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reLAKSation no 1144

Farming: I suspect that most readers of reLAKSation will not remember that in the early days of the fish farming industry, the main representation was through the National Farming Union (NFU). Fish farming was very much seen as part of the farming sector. However, when Government became involved, its fish experts were part of the fisheries sector, and this was seen as being more relevant than the farming aspect. Today, fish farming is still not considered part of the farming community.

On September 12th, the Scottish Parliament debate the Food & Drink Sector with some of the MSPs emphasising the importance of the agricultural sector to Scotland.  One of the speakers was Edward Mountain MSP. He began by describing the challenges faced by farmers such as the increased cost of fertilisers which went from £265/tonne to £1200/tonne but have dropped back to £600/tonne. He also talked about beef prices which had risen but are now falling as are the numbers of beef cattle being farmed in Scotland. He asked whether farming beef can be sustainable because ‘we cannot eat trees.’

He pointed out that other industries have expanded, such as whisky, but if Scottish farmers stop producing barley, then the whisky sector will be faced with future problems of sourcing supplies. He continued that the industry he has found most disappointing is salmon farming. He said that he has tried to be supportive of the sector but since 2017, the number of deaths of salmon in salmon farms has increased substantially, which is not acceptable. He told the Parliament that 36,000 tonnes of salmon are destroyed annually and that is not acceptable quoting figures of 9.2% in one farm in Loch Kishorn and 8% in another in Loch Linnhe. He said that 25% of all fish that go to sea die before they reach the table. That is unacceptable.

He went on to say that ‘even worse, some of them are dying when they are harvested, and they still reach our tables’.  At the beginning of his speech., Sir Edward reminded Parliament of his entry in the Register of Members Interests which includes an ‘interest in a salmon fishery which provides no food to the economy.’ Sadly, his comments about dying fish at harvest reaching the table are reminiscent of the misinformation spread by the wild fish sector to which he belongs. To use his words – this is unacceptable.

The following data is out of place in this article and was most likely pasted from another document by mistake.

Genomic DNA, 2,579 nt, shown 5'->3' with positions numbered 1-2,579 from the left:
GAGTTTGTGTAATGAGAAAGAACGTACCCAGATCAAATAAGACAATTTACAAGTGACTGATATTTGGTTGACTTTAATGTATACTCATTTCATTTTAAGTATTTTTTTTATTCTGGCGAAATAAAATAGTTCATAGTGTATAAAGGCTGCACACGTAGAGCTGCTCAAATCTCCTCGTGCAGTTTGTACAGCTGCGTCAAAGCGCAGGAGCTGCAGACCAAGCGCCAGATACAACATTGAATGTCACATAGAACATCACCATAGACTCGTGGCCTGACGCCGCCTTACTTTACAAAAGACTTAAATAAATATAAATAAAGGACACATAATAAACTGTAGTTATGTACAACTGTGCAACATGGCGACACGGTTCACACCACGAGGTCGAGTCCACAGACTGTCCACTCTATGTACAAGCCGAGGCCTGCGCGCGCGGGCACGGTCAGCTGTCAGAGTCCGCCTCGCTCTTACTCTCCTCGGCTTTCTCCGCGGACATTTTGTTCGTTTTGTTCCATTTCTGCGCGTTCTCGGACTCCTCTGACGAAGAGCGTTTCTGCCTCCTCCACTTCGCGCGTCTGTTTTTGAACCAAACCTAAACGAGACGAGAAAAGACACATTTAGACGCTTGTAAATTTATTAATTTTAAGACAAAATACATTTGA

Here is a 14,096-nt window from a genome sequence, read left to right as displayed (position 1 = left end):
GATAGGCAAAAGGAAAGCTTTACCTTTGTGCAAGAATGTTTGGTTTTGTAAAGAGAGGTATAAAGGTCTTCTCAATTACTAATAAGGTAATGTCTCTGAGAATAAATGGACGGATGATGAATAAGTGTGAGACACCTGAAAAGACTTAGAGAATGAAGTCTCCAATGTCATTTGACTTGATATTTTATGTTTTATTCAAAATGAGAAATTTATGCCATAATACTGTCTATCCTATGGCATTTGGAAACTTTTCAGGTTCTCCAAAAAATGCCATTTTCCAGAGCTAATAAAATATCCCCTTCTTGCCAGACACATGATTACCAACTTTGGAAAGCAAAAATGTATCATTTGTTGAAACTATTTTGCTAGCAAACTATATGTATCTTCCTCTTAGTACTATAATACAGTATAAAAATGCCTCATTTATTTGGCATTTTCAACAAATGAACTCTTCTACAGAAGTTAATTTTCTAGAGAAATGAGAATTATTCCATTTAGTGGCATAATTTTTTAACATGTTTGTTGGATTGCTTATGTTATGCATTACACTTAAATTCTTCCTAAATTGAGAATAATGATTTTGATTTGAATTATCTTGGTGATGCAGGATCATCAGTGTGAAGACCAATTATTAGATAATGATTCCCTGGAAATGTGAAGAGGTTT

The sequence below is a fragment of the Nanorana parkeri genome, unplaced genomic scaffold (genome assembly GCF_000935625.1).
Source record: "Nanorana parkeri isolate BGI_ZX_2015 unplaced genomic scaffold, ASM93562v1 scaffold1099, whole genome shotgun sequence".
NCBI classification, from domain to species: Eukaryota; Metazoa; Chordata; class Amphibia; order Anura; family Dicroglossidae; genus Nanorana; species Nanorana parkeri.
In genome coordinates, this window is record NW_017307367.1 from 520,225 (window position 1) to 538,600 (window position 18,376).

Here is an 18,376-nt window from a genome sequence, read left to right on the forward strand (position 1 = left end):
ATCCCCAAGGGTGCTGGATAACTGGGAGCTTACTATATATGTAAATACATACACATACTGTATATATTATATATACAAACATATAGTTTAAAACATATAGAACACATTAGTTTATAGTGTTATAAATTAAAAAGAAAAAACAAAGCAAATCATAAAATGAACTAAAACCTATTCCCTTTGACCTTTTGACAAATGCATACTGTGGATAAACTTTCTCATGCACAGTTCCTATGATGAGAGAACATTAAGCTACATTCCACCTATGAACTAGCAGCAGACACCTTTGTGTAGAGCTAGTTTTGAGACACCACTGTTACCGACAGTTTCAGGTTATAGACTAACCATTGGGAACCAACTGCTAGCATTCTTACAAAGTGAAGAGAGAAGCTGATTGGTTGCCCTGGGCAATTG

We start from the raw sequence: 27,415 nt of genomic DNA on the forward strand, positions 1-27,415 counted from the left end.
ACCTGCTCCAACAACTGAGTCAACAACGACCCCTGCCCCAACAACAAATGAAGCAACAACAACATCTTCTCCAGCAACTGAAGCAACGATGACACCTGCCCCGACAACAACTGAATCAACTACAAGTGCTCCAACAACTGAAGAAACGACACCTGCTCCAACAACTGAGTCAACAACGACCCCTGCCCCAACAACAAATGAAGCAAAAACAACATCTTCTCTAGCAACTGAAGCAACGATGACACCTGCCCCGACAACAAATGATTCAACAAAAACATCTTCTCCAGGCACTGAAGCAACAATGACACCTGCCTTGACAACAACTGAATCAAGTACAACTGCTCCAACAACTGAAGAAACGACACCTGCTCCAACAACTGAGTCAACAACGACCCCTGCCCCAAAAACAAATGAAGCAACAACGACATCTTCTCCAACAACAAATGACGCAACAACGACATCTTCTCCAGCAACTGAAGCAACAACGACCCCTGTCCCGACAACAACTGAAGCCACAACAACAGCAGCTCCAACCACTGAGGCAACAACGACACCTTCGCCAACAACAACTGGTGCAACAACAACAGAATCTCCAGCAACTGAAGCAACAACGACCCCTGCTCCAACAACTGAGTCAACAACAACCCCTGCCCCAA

I would also mention that the wild fish sector claims that angling adds to the Scottish economy and surely this includes the capture and killing of the fish for the table. Last year, a total of 112 salmon were taken for the table from the river Spey where Sir Edward’s fishery is located. Unfortunately, information of catches from every beat are not made public so there is record of how many, if any, of the fish caught in his fishery subsequently found their way to the table. There is no record yet of how many fish have been caught from the Spey Fishery District this year. By comparison, Sir Edward is able to recount fish mortality from specific farms from June this year. Data from July is also available.

Sir Edward suggests that mortality found on salmon farms is unacceptable. Actually, the reality is not the mortality itself but the fact that the wild fish sector still blames the salmon farming sector for the decline in wild fish numbers and link the decline to such mortality, whereas the real damage from mortality is actually to the salmon farming companies.

I have written many times about the unwillingness of the wild fish sector to sit down, discuss and better understand the interactions between salmon farming and wild fish. However, they prefer to use mortality to try to undermine the presence of salmon farming in Scotland. This is what is really unacceptable. In the past I have written to Sir Edward to suggest that if he is disappointed in the salmon farming industry then he is in a position to do something about it. I have suggested that he should act as a catalyst between the salmon farming industry and the wild fish sector to have more open discussions about what is happening to farm salmon and to wild fish.  He refused.